Trained in the Valley’s mountains, this Northridge native is on the first-ever national downhill skateboarding team – Daily News

on May12
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She often flashes a wide, cheeky smile. She painted sunflowers on her helmet and loves to bake. But you’d be unwise to underestimate this girl’s guts at the top of a mountain with her foot poised on a skateboard.

Rachel Bruskoff, 26, is part of the first USA national downhill skateboarding team — a group of six women and six men preparing for the World Roller Games this July in Barcelona and vying to enter either the 2020 or 2024 Olympics.

The sport of skateboarding will see an inaugural Olympic debut in Tokyo this summer, but that’s only park and street skating — think halfpipes, rails and kick-flips. What Bruskoff and her peers do is longboard racing, a relatively younger sport still working to make the Olympic cut.

Bruskoff, a Northridge native, is better known in the tight-knit downhill skating community as “Bagels” — a play on her Jewish background and affection for the boiled dough rings. She grew up playing years of softball, including at Granada Hills High School and Mission College, but began skating at 19 when she found a thriving longboarding scene at CSUN through a friend.

Since her days of learning to cruise the hills of Balboa, Simi Valley and Malibu, she has finished first place in multiple competitions on six continents and has been ranked both second and third in the world for women’s downhill skating.

“Being in the Valley and having all the mountains around, it’s a proper playground,” she said after a warm-up run Saturday on the Little Tujunga canyon road just north of Sylmar. Her partner Grayson is also an avid longboarder.

“From the beginning, I really enjoyed the community” she said. “Professional skaters in LA would come out to our CSUN sessions and I’d get so inspired like ‘Whoah I want to do that’. Eventually I realized I was really good at it, especially for a woman.”

Standing at 5 feet tall, Bruskoff’s petite stature helps her cut impossibly tight turns down winding canyon hills. On long straight stretches of road she can reach 65 miles miles an hour — measured with the help of a car driving close by.

She and the other 11 members of the national downhill skating team qualified via rankings over the past two years in the annual world tour organized by the International Downhill Federation.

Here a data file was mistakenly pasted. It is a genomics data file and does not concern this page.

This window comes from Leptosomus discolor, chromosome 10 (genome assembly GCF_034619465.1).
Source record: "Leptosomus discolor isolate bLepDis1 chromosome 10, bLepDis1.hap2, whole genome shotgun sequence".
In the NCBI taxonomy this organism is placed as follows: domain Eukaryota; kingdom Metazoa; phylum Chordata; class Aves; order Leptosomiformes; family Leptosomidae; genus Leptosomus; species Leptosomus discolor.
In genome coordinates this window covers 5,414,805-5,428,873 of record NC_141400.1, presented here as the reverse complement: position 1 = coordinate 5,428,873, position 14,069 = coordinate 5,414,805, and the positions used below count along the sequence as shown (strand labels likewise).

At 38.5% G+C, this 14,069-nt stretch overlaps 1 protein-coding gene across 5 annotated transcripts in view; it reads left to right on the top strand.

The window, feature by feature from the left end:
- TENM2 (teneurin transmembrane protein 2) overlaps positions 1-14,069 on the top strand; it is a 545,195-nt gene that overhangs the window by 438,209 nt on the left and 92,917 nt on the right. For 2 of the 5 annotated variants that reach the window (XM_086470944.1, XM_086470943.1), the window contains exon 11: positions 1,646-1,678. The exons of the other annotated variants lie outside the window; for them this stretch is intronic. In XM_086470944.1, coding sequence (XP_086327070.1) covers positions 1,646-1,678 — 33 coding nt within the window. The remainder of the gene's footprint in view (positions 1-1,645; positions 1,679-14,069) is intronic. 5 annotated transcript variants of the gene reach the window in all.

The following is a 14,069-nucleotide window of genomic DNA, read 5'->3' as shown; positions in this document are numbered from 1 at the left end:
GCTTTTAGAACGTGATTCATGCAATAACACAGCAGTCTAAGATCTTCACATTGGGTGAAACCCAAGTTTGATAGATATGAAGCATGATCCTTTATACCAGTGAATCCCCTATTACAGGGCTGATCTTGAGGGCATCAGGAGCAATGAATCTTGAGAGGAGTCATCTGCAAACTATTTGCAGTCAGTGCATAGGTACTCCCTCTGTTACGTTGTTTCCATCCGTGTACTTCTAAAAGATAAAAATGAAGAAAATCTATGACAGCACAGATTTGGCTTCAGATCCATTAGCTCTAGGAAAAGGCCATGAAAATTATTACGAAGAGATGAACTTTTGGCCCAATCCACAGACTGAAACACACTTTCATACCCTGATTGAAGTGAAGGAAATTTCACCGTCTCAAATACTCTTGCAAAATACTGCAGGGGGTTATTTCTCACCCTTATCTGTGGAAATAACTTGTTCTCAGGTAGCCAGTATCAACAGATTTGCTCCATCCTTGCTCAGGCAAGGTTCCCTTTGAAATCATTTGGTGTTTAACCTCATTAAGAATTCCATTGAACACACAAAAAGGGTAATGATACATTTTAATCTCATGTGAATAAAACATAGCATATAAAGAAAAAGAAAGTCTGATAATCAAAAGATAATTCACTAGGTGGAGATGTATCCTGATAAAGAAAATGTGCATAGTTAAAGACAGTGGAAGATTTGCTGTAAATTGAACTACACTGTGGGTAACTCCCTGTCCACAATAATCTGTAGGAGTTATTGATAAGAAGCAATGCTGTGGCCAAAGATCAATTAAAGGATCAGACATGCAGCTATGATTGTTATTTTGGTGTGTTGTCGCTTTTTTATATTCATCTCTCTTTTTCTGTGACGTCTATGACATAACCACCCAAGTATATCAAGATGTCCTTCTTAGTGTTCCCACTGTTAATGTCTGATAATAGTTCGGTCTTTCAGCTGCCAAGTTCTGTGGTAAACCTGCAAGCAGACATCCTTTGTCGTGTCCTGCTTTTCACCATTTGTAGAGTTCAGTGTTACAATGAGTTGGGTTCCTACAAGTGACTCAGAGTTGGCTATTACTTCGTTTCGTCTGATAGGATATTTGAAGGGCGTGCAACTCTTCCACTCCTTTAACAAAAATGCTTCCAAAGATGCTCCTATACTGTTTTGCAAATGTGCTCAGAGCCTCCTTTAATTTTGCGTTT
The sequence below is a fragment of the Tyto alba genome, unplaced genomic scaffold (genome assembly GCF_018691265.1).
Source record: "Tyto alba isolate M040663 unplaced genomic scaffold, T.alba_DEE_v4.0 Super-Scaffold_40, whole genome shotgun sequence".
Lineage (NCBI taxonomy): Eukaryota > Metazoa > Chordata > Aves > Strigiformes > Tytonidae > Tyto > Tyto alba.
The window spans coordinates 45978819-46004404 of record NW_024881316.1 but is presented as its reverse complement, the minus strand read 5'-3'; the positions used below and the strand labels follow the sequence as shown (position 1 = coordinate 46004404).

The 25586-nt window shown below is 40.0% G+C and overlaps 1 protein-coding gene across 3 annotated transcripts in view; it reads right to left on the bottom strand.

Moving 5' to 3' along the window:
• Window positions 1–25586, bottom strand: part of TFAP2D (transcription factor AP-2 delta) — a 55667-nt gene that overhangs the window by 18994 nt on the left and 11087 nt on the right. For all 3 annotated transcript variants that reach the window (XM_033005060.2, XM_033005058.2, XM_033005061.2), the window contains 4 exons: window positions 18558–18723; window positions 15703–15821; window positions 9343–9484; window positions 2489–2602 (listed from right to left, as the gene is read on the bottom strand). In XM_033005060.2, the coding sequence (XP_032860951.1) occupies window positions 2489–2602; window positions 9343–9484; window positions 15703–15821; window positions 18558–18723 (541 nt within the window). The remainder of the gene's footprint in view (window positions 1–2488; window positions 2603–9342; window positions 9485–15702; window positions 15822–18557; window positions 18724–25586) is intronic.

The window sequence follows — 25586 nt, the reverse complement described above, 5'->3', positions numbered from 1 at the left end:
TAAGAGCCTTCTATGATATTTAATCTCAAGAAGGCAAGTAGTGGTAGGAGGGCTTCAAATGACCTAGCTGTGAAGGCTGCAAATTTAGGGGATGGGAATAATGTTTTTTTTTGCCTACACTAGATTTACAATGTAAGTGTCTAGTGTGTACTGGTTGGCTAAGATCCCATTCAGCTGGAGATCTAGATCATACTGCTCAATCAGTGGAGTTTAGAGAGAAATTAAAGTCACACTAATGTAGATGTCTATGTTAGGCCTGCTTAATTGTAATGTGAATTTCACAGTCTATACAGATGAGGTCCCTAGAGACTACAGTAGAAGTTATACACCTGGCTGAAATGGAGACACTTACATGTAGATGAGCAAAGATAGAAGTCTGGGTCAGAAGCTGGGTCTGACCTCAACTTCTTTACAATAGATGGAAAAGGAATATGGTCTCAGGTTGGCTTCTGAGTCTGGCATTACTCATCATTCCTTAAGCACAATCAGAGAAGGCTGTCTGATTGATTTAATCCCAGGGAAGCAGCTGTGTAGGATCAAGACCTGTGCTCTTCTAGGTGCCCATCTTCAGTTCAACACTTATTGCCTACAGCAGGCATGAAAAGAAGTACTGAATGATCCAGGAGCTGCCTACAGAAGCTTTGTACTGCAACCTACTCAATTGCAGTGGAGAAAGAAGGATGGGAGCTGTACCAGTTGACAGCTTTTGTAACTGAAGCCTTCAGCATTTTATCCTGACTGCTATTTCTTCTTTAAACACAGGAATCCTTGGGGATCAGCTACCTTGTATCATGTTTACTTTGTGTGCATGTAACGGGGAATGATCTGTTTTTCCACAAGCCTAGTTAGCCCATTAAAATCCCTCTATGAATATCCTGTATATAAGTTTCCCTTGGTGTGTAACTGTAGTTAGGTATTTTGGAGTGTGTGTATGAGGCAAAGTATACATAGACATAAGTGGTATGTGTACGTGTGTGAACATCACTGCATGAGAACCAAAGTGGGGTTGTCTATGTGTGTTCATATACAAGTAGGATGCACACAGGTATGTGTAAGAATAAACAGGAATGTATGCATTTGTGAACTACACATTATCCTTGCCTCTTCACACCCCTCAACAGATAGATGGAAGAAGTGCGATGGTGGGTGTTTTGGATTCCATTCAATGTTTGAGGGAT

Although the somewhat rebellious sport of traditional skateboarding was lent more legitimacy this March with its induction into the 2020 Tokyo games, Bruskoff said some challenges remain for skaters hoping to be taken seriously.

“Most people who drive past us smile and wave but some choose to yell like ‘You can’t do this here’, or ‘I’m calling the cops,’ or ‘You’re just trying to kill yourself.’ Two older woman once told me ‘You as a young woman, how dare you do this!’ So I just yelled back at them,” she said.

Bruskoff tries to keep to unbusy roads when she goes out to ride at least twice a week, but that hasn’t altogether prevented injury. She was run over by the wheel of a pickup truck while turning a corner in 2014, but walked away with mere bruises.

“I know some parents who shun their kids for being skateboarders or kids who have gotten kicked out of the house for it,” she said, adding that her parents have been nothing but supportive.

Whereas traditional skateboarding got its start in the 1970s on the American West Coast, longboard racing really kicked off in the late 1990s and early 2000s with a wave of corporate interest and a strong showing at the X Games in 1998.

As far as equipment, traditional skateboards kick up at the end to enable tricks. Bruskoff and her peers ride on flat boards with a designated nose and tail. They’re also slightly wider for stability, with thicker wheels to pick up speed.

Bruskoff laments that some of the professionalism in longboarding’s early years seems to have fallen away. For lack of funding, the girls national team has a GoFundMe page set up to fundraise for travel and lodging for this summer’s World Roller Games, the event overseen by an Olympic committee she called the “mini Olympics.”

“A big goal for us right now is to get proper sponsorship and funding. Because right now doing the international thing is only accessible for people who have expendable budgets and time,” she said.

Flying down Little Tujunga and whirling to full stops with ease, Bruskoff does with practiced confidence things that would make most people nauseated with fear. But she said it didn’t come without devotion, some injuries and maybe a little self doubt.

“Every time I stand at the top of a hill I’m nervous … But then you drop and your adrenaline starts pumping and you forget all your worries. It’s so wonderful,” she said.

“It’s conquering your fears and doing it with the wind in your face.”

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